Blacktown Man Arrested Over Child Exploitation

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6th October 2009, 02:37pm - Views: 1019
6 October 2009

Media Release

Blacktown man arrested over child exploitation

A 47-year-old Blacktown man is to appear in Downing Centre Local Court today
after being charged by the Australian Federal Police (AFP) with child
exploitation offences.
The investigation began in April 2009, when the AFP received a referral from
the National Centre for Missing and Exploited Children based in the United
It will be alleged the man downloaded child exploitation material several times
in August 2009.
During the investigation, AFP agents from High Tech Crime Operations (HTCO)
assumed the identity of a teenage girl, who had previously been contacted by
the offender, which resulted in evidence of a grooming offence being obtained.
On 10 September 2009, the AFP executed a search warrant on the man's
residential address where various computer and mobile phone devices,
allegedly containing child abuse material, were located and seized.
AFP agents charged the man with using a carriage service to access child
pornography material contrary to Section 474.19(1) of the Criminal Code
Act 1995 and using a carriage service to groom persons under 16 years of age,
contrary to section 474.27 (1) of the Criminal Code Act 1995.
The maximum penalty for this offence is 12 years imprisonment.
In March 2009 the AFP launched a pilot program designed to help Australia's
children stay safe online. ThinkUKnow, a joint initiative between the AFP and
Microsoft, is an internet safety program designed to help teachers, carers and
parents educate children about safety and encourage them to think before they
act online.
Participants learn about the types of things young people are doing online, and
provide them with valuable strategies on how to minimise risks and address
issues as they arise.
Commander Karl Kent, Acting National Manager HTCO appealed to both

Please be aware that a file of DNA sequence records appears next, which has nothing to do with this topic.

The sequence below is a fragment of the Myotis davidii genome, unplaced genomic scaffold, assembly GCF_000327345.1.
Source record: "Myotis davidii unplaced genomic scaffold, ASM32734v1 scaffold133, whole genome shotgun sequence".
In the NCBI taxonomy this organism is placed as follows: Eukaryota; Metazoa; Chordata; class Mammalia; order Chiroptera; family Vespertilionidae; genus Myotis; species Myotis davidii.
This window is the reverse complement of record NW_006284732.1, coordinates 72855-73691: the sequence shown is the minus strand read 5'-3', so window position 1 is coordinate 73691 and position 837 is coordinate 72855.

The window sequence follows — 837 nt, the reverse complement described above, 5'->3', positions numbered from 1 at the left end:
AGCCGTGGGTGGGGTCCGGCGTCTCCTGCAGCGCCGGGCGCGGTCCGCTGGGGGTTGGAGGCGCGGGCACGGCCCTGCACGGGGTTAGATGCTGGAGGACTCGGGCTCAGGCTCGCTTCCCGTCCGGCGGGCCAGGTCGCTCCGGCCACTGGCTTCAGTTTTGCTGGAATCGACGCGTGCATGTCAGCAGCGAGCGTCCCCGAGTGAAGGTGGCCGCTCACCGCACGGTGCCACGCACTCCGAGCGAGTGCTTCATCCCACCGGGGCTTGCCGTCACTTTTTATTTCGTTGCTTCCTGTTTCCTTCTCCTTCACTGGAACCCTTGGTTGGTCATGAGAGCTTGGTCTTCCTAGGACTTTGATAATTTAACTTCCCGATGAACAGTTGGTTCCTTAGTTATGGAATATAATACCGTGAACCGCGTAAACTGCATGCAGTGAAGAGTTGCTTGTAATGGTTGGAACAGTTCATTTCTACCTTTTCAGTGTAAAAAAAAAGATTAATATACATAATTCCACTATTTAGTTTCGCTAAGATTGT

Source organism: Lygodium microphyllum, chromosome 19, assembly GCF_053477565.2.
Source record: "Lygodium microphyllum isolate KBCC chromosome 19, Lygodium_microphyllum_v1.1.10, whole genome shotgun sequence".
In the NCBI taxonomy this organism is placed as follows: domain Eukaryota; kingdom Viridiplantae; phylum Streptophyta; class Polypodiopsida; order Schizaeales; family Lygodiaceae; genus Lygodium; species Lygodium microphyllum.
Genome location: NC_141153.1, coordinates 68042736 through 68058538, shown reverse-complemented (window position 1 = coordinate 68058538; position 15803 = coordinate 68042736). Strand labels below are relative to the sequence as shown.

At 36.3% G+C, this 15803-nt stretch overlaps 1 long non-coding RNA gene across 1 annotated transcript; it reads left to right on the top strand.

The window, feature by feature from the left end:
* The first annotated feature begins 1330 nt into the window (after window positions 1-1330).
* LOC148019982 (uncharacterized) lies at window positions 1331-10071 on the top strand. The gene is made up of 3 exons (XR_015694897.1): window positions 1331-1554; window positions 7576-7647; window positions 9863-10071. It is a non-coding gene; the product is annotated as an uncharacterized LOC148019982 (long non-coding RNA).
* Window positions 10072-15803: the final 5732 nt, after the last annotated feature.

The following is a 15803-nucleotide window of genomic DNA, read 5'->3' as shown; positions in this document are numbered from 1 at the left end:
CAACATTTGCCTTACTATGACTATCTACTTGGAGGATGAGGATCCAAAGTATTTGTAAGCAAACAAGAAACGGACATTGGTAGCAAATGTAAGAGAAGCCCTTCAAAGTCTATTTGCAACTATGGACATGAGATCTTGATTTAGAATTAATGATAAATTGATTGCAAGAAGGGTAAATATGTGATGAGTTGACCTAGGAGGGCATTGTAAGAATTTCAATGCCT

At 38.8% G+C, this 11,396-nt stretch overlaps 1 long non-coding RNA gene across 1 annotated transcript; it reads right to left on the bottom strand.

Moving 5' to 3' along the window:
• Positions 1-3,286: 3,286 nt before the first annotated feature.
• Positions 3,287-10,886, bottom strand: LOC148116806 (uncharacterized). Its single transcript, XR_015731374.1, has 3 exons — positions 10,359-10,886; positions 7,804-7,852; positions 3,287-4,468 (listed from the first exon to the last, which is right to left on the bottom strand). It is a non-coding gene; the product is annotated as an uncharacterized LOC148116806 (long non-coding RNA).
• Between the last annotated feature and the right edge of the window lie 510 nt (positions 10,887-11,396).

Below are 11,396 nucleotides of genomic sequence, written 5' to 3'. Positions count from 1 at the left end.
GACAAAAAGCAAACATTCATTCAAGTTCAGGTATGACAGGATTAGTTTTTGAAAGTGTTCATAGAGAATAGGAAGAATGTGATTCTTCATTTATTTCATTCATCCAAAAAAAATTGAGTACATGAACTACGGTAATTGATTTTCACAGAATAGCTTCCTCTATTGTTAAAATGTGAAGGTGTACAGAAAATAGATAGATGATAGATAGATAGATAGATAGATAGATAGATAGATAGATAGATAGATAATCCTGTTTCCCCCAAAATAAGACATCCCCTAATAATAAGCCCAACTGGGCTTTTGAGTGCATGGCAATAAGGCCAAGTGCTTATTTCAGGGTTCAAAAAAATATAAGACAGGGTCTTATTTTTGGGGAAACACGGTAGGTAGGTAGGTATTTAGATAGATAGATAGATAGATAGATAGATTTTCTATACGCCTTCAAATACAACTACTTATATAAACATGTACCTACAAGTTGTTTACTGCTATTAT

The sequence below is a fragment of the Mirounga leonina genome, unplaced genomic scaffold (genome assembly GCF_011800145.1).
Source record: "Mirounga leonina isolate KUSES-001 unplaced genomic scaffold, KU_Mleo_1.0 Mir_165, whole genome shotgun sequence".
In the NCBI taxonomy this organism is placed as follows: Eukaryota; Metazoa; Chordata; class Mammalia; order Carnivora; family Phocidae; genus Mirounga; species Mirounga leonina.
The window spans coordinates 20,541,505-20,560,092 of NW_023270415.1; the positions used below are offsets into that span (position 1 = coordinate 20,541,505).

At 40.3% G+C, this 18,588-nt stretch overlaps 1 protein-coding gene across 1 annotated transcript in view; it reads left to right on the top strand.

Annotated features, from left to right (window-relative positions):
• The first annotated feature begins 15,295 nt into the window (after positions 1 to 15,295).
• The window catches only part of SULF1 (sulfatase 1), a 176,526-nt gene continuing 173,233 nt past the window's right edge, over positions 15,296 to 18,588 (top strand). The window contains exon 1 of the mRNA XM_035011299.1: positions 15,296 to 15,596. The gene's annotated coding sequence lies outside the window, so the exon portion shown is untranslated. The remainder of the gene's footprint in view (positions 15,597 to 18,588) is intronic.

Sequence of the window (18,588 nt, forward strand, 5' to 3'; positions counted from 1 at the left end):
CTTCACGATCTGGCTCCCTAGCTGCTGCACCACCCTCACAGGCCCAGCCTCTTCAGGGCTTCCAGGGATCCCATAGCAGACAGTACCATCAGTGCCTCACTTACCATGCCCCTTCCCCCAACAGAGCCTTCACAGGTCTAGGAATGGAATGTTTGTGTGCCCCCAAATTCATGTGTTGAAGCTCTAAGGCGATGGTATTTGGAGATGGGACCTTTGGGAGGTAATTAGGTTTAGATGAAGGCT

parents and children to consider the risks and take appropriate precautions
when using the Internet.
"There are both threats and opportunities on the Internet and unfortunately,
predatory behaviour by those seeking to sexually exploit children is one of the
threats," Commander Kent said.

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"Children and young people should under no circumstances transmit
inappropriate images of themselves online or via mobile phone - the risk is just
too great.
"Once the image or video is sent, you have no control over where it goes or
who has access to it."
Grooming occurs when an offender deliberately seeks to build a rapport with a
child or young person. There is a spiral effect - the young person is made to
feel special, then there is an endeavour to form a bond with the child.
Ultimately the offender will try and convince the child that there is a real
relationship and, for example, that they should meet. It is during such
meetings that the situation escalates to very serious criminality.
"Prosecutions for these types of offences are not common, although that may
be due to a degree of under-reporting. By nature, grooming implies a
continued pattern of predatory behaviour," Commander Kent said.
For more information on protecting children online go to
Media enquiries
AFP National Media Team
Phone: (02) 6275 7100

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Federal Police

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